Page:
New Delhi(PTI): Search engine giant Google today celebrated the 187th birth anniversary of intrepid Himalayan explorer Nain Singh Rawat, the first man to survey Tibet, with a special doodle.
Born in 1830, Rawat hailed from the Johar Valley of Kumaon in present-day Uttarakhand and was one of the first Indians who explored the Himalayas for the British.
He was part of a select group of indigenous surveyors in the second half of the 19th century, also known as pandits, who explored regions to the north of India.
Due to the prevailing geo-political situation in the world, explorers vied with each other to map the vastness of Central Asia and understand its people and customs.
The British wanted to gain knowledge about the entire Indian sub-continent and began the Great Trigonometrical Survey for the purpose. As part of the project, natives from Indian border states were trained to be surveyors.
This was done as the neighbouring countries, particularly Tibet, as they did not allow the entry of westerners. These surveyors were trained rigorously and learnt to disguise themselves as traders or holy men.
Rawat also undertook the explorations disguised as a Tibetan monk and walked from Kumaon to places as far as Kathmandu, Lhasa, and Tawang.
He maintained a precisely measured pace, covering one mile in 2000 steps. He hid a compass in his prayer wheel, mercury in cowrie shells and even disguised travel records as prayers to avoid detection.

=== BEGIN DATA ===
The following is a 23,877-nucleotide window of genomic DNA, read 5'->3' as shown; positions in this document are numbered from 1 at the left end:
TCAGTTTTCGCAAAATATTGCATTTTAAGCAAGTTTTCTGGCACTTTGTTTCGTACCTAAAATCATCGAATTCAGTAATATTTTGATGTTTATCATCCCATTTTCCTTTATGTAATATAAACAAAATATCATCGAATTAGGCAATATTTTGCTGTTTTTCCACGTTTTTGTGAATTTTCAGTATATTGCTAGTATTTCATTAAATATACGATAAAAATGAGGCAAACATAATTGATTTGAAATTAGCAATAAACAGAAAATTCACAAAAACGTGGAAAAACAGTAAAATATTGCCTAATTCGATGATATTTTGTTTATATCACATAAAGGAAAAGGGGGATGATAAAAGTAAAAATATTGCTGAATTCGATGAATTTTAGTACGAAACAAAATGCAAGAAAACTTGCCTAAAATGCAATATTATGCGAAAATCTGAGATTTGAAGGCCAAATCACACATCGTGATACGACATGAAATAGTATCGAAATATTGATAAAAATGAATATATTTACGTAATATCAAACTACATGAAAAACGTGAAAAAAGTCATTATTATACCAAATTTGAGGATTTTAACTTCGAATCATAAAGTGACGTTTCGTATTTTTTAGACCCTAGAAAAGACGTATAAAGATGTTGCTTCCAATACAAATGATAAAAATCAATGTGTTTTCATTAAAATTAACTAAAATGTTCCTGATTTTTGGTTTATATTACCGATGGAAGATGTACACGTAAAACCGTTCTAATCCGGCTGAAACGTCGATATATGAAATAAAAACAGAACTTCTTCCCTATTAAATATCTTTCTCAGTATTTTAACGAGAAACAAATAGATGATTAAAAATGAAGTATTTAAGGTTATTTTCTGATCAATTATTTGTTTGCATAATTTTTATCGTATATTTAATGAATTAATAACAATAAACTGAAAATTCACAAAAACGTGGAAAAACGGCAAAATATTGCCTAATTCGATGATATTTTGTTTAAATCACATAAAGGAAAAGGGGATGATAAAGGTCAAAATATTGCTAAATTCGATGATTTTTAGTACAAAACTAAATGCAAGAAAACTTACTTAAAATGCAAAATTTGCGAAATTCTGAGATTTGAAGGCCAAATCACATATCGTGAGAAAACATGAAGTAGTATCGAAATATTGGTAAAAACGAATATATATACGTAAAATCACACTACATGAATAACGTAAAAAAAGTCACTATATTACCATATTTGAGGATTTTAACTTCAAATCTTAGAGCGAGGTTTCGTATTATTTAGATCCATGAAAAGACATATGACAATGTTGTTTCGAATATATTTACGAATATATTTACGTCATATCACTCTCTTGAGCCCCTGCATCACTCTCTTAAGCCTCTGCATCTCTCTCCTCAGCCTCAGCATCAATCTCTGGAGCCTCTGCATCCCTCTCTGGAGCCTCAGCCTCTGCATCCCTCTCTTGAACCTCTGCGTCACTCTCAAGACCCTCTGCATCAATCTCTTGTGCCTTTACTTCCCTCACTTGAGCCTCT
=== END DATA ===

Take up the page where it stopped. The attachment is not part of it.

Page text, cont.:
Rawat was the first man to survey Tibet and determine the exact location and altitude of Lhasa. He mapped the Tsangpo, known as Brahmaputra in India, and described in detail fabled sites such as the gold mines of Thok Jalung. He also mapped a large section of the Brahmaputra and the trade route through Nepal to Tibet.
He was first recruited in 1855 by German geographers Schlagintweit brothers. He also travelled to Lakes Manasarovar and Rakas Tal and then further to Gartok and Ladakh with them.
His last and greatest journey was from Leh in Ladhak via Lhasa to Assam in 1873 75, before his death in 1882.
He bagged a number of awards for his work from the Royal Geographic Society (RGS). The Society of Geographers of Paris awarded Rawat an inscribed watch. Government of India bestowed two villages as a land-grant to him and in 2004, a postage stamp dedicated to him was also released
The doodle, designed by paper cut artists Hari and Deepti Panicker, is a silhouette diorama illustration, depicting Rawat with a tripod stand looking over the horizon as the Sun hangs behind the majestic mountains.